Separate Fish and Game? The Maryland General Assembly will soon consider a proposal to create an independent fish and wildlife commission to regulate hunting and fishing. If enacted, it would take game management decisions away from the DNR, which, under the direction of Governor Parris Glendening's administration, has become one of the most openly anti-sportsmen state agencies in the nation.

Key Dates
April 16, 18 and 20: Hunter education course offered at New Germany State Park (301-895-5759).

April 18: Spring turkey season opens statewide (April 16 for hunters 16 or younger).

Massachusetts
Cod Off Gloucester: May is cod month out of Gloucester Harbor on Massachusetts's north shore. Party-boat anglers can expect the best action of the year on cod averaging 15 pounds but occasionally reaching 40. The basic outfit is a six-foot "boat pole" rigged with a big diamond jig or a fish-finder rig with 8- to 16-ounce sinkers, baited with clams. Contact: The Yankee Fleet (978-283-0313); Amanda Marie Charters (978-283-5203); Cape Anne Chamber of Commerce (978-283-1601).

Long Pond Bass: Long Pond (1,721 acres) in Lakeville, in Massachusetts's southeastern corner, produces many of the state's heavyweight largemouth bass. The lake is shallow with plenty of weed beds and submerged rocks for cover, and alewives and herring provide the forage. Access is via a ramp on the southeastern corner of Route 18. Contact: Steve Hurley, fisheries head, Southeastern Wildlife District (195 Bournedale Road, Buzzards Bay, MA 02532; 508-759-3406).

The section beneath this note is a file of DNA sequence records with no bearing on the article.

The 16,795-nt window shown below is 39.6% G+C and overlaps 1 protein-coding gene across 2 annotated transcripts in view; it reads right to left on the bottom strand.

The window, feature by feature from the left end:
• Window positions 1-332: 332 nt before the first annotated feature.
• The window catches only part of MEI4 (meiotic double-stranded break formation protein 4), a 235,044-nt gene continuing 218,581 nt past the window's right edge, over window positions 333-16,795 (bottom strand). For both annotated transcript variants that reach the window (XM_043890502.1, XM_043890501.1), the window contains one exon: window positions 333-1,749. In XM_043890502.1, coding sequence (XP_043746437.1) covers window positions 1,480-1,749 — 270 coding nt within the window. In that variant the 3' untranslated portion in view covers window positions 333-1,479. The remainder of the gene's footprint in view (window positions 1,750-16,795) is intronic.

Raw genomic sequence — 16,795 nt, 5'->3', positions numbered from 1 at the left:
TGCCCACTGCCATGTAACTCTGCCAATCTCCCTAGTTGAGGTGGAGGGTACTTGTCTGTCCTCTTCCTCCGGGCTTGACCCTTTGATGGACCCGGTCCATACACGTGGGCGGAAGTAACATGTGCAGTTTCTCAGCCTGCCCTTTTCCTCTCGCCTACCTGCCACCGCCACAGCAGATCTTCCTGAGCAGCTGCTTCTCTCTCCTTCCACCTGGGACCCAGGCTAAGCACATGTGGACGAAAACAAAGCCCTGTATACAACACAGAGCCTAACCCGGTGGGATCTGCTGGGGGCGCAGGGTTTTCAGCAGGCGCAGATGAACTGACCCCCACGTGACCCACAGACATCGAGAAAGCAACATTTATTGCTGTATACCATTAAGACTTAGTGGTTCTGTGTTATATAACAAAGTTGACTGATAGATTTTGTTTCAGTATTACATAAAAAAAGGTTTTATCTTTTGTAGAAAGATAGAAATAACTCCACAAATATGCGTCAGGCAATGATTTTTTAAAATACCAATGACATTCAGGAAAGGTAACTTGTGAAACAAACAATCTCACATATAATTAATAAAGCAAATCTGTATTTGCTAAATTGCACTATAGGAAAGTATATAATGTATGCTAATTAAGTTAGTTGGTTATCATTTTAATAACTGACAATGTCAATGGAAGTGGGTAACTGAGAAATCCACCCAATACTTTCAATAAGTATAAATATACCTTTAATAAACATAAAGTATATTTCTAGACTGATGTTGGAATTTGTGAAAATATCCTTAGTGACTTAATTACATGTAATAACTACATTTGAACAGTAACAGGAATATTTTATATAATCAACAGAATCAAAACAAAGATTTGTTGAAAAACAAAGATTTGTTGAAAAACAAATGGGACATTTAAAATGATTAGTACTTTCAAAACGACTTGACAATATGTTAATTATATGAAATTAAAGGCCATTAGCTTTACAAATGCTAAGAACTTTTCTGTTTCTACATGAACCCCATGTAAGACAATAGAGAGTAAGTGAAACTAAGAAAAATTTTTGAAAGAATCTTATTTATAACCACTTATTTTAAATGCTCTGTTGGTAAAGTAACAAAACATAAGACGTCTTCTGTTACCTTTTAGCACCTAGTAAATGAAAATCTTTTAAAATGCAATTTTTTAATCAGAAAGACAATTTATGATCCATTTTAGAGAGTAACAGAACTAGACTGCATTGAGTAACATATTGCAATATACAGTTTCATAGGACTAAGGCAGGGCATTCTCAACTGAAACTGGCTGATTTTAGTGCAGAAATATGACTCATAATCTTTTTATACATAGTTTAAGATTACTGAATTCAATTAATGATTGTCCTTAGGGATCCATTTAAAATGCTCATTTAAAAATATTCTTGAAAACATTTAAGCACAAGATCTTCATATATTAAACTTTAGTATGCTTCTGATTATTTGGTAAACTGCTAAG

Room to Hunt: The Massachusetts Division of Fisheries and Wildlife (MassWildlife) added 12,000 acres of open space to its inventory in fiscal year 2001. Funded mainly by the Wildlands Fund, which is created and entirely supported by the state's sportsmen in the form of a $5 stamp that is added to each hunting or fishing license, and by the Open Space Bond Fund, MassWildlife now controls over 120,000 acres in 112 wildlife management areas, while there are over 600,000 acres in state-protected lands. Contact: Bill Davis, MassWildlife (One Rabbit Hill Road, Westborough, MA 01581; 508-792-7270, ext. 153).

Key Dates
April 1: Rivers and brooks return to an eight-trout-per-day creel limit (brook trout, browns, rainbows and tiger trout).
April 10: Crow season ends.
April 29-May 25: General spring wild turkey season; check dates for specific counties.
** New Hampshire**
Pike Time on Spofford: Spofford Lake (707 acres) in southwestern New Hampshire gained fame for its big northern pike, including the state record taken last summer. Good action on trophy rainbow and brook trout that gorge on smelt also fits the bill. Find the public boat launch on the south end on Route 9A. Contact: Scott Decker, fisheries specialist, Fish and Game Department (2 Hazen Drive, Concord, NH 03301; 603-271-2501).

Mascoma River Trophies: New Hampshire's Mascoma River flows through Canaan, Enfield and Lebanon and offers wild brookies above Mascoma Lake and trophy browns and rainbows below the lake. Use bright attractors and spinners for the brookies and match the hatch for the browns and rainbows. Route 4 parallels the river and provides access. Contact: Don Miller, fisheries biologist, Fish and Game Department (Region 2, P.O. Box 417, New Hampton, NH 03256; 603-744-5470).